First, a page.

Halal

From Wikipedia, the free encyclopedia
Jump to: navigation, search

Halaal (حلال, halāl, halal) is an Islamic Arabic term meaning "permissible". It has both a general and specific meaning.

When people use the word in Islamic countries, they usually mean to say what is allowed by Islamic Law.

In non-Islamic countries, the word usually means fit to be eaten by a Muslim.

Muslims have strict rules of what they can and cannot eat:

  • Animals need to be killed in a special way. ( The animal should be slaughtered by hand so that all the blood could be drained from the slaughtered {dead} animal before they can eat the animal. It is called "Zabah Halal" in Arabic language meaning "Permissible Slaughter".)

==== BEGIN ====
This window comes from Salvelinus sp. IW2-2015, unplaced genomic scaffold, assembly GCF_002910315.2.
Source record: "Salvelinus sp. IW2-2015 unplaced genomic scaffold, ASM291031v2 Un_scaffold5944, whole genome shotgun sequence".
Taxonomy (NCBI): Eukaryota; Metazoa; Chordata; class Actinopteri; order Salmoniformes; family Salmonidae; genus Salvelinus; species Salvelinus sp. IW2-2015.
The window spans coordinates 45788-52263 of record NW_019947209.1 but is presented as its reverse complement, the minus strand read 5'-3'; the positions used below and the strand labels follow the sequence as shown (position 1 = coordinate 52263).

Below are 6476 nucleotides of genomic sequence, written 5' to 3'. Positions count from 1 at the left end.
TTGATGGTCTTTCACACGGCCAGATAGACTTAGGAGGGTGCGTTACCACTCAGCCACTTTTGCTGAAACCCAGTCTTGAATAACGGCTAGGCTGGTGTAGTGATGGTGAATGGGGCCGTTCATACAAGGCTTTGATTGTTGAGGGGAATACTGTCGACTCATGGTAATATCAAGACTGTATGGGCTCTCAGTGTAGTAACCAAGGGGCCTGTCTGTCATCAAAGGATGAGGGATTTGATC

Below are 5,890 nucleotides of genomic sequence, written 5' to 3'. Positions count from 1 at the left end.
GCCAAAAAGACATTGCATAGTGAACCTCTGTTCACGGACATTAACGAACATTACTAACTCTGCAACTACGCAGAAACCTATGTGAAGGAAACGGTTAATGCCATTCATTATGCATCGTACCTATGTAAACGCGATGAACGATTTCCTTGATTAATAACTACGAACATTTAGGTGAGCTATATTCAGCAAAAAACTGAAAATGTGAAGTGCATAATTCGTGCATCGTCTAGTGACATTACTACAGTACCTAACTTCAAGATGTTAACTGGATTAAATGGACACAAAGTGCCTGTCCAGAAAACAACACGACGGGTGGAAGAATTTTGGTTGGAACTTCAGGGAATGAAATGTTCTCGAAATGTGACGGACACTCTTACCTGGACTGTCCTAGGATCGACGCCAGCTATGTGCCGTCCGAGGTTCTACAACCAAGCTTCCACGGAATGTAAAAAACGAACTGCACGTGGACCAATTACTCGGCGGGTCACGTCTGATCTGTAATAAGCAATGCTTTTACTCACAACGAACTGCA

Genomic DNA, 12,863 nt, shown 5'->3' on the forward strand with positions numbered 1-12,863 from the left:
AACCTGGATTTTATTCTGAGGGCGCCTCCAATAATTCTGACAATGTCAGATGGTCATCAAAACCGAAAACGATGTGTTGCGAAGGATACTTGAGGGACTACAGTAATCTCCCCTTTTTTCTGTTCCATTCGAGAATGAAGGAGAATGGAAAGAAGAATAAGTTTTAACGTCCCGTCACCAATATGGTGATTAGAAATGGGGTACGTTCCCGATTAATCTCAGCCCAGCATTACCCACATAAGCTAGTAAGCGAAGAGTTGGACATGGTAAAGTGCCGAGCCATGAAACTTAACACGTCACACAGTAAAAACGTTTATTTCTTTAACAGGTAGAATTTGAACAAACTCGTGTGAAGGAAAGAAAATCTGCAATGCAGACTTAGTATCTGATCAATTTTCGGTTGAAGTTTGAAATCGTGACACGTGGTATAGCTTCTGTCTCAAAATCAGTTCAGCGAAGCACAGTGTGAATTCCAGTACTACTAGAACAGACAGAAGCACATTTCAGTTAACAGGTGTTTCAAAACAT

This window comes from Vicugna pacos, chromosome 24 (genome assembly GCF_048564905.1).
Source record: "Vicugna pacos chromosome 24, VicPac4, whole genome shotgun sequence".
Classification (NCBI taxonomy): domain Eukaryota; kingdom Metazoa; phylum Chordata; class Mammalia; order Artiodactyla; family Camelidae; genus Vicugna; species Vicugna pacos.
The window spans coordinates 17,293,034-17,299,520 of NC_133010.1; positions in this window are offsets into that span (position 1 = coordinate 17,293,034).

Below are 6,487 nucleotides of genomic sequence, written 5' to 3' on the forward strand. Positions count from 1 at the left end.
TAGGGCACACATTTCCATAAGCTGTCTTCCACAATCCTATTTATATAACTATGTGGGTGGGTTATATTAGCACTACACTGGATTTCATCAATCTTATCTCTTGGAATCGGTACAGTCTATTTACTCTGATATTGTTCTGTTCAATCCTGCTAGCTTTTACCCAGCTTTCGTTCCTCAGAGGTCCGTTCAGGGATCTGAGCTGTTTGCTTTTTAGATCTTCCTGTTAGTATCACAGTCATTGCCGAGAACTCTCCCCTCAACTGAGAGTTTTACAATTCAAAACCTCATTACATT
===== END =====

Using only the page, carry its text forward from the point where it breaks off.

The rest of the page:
• Muslims cannot consume carcass animals even the animal slaughtered by knife not in its neck called mari' and wajadan. Hunting animals can but in a manner way.
  • They also should not eat the meat of carnivores or omnivores. This includes pork.
  • All seafood is halal. Fish that has scales is halal, but animals that live both in the water and on land are not permissible (for example, frogs may not be eaten). There is a debate about shellfish, but most think it is not halal.
  • They should not drink alcohol or consume other intoxicating substances (for example, narcotics).

When Jewish people say something is Kashrut (or Kosher), they mean a similar thing except Jewish people are allowed to have alcohol which is made from grapes (made in a certain way).